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help with seed starting

Posted by kenkaysea none (My Page) on
Sun, Sep 15, 13 at 8:29

last spring I sowed a lot of seeds.. I used peatmoss vermiculite perlite and I thought I would add a 10 10 10 fertilizer just to kick start any sprouts..nothing came up. Is it possible that the fertilizer killed all my seeds. at one point my greenhouse smelled kind of like sulphur I think.


Follow-Up Postings:

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RE: help with seed starting

Usually when adding fertilizer to seedlings:
the fertilizer should be very dilute.
Also which seeds were you trying? Some need cold or light in order to germinate.
Caroline


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RE: help with seed starting

What type of seed you were trying to germinate in your greenhouse environment? Was your mix disease and bacteria free?
Try a purchased soiless mix. Fafard and Promix are two names I can think of now but there are others available. A large greenhouse and plant sales Nursery will have a product. Home Depot has a general potting soiless mix also. If you buy the compressed bale for a little under $30.00 you will have lots of pot seed starting mix and plant pot growing medium for a year. I would not use any fertilizer when starting seeds. Later after they have sprouted and have several weeks growth perhaps.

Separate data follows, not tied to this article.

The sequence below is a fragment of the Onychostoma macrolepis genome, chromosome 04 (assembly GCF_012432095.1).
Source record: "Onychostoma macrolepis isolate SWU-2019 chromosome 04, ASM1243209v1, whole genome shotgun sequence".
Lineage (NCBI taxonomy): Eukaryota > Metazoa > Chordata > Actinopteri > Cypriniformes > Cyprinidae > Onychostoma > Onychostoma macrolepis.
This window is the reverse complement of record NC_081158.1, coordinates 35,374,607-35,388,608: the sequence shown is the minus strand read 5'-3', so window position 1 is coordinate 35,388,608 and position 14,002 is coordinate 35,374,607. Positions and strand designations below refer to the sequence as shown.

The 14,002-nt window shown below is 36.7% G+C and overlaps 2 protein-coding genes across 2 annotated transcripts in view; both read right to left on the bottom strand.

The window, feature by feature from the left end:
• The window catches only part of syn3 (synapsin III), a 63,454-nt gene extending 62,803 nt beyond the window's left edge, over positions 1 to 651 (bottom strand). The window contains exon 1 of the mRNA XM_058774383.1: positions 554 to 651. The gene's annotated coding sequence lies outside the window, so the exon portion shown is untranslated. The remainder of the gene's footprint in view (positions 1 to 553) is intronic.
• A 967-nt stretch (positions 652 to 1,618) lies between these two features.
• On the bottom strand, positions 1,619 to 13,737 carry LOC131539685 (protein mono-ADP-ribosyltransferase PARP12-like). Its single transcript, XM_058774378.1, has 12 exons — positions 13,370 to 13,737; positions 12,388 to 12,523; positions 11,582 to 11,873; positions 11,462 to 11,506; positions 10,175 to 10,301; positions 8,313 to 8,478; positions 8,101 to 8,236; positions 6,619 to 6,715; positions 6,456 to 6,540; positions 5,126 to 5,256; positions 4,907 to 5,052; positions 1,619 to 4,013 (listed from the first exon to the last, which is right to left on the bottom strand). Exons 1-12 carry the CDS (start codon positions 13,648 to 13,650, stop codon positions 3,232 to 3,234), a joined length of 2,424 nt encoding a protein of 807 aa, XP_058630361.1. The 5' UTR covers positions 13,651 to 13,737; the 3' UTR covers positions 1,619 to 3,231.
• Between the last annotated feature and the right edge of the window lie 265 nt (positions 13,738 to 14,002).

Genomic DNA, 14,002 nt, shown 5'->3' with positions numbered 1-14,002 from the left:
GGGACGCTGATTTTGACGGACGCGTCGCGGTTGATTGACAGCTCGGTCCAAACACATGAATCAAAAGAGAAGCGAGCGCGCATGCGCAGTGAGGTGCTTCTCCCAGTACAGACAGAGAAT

There have been discussions in past years on GardenWeb. Search Seed Starting Mixes. And as said above seeds warmth and light. Some perennials need a winter outdoors or at least a few weeks cold before needing to warm up and germinate usually in good light.


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RE: help with seed starting

So many seed starting mediums you can use. Some even use sand and peat mix. No need to fertilze until much later. Seeds are coated with a little something to help get it going plus it has those cotyledons which feed it in the germination stage. once those cotyledon drop off, that is when you can add diluted fertilzers. Too strong fertilizers can kill.

However it's curious that you reported no germination took place. I would have thought maybe a couple seeds did germinate.. but you reported a zero success level. So many factors can affected seed growth. How old are the seeds, were the seeds disease free, do they require cold stratification or nicking (if hard shelled), do they need to be covered. (the tinier the seeds the less the depth., the larger the deeper).

You may want to look into winter sowing to cut on your workload. (seeds are left outdoors in bottles fashioned as mini greenhouses.) no need to keep the seeds lighted. All that. (does not work for annuals like tomato seeds).

Check it out.

Ianna


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